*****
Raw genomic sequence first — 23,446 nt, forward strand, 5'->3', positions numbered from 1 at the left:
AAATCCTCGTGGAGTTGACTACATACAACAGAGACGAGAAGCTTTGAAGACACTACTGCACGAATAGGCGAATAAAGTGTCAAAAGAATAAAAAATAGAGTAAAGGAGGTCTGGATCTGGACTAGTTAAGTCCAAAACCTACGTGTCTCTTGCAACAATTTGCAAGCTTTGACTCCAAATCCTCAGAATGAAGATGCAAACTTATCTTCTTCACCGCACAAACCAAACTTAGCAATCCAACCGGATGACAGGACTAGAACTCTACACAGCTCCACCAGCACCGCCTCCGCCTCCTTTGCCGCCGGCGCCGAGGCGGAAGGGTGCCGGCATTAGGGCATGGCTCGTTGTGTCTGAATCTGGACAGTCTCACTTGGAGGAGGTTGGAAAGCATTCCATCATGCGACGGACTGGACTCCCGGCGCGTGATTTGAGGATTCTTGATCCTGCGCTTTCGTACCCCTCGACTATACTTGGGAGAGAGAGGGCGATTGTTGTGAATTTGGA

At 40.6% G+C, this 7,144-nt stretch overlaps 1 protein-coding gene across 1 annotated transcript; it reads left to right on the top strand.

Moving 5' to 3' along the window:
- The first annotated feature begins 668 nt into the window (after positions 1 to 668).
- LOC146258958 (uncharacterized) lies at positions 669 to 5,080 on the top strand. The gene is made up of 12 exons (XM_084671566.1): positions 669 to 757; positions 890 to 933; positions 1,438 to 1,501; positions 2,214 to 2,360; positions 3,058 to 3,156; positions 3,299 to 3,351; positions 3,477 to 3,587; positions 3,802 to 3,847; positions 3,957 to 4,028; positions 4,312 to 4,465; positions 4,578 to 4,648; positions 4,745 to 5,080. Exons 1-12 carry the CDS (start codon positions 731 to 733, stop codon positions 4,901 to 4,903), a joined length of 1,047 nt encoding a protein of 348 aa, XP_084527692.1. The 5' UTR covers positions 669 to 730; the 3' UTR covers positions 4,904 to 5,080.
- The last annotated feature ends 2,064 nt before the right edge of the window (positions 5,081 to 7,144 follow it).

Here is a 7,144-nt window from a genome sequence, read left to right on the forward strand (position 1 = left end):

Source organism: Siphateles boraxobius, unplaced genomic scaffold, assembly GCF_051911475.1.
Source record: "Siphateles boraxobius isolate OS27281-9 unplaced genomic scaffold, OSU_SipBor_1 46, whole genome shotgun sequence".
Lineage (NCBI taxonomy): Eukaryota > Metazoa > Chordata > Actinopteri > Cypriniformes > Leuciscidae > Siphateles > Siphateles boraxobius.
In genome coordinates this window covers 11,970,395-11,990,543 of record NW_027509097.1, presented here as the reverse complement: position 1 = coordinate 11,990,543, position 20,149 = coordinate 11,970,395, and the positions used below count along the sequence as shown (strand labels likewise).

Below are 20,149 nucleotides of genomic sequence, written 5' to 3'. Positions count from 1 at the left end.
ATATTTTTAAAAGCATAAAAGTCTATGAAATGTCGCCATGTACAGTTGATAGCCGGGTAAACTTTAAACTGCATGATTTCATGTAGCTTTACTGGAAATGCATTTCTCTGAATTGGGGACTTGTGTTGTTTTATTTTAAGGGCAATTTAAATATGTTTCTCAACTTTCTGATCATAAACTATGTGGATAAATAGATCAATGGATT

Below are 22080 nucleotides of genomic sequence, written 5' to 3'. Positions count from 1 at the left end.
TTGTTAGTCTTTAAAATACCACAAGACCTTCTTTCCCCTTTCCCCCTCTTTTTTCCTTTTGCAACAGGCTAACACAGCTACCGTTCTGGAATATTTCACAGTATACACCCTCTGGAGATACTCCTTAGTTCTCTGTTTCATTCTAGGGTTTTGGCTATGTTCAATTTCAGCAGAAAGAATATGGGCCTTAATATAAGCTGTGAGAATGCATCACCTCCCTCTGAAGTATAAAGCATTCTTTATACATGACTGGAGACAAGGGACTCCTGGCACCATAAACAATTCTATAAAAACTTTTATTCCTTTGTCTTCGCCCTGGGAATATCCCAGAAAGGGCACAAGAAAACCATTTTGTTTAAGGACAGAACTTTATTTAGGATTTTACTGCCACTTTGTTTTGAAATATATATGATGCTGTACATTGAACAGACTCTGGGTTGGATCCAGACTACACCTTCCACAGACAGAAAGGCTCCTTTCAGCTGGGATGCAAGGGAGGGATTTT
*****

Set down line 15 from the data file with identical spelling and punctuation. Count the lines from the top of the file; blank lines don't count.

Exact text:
Below are 22080 nucleotides of genomic sequence, written 5' to 3'. Positions count from 1 at the left end.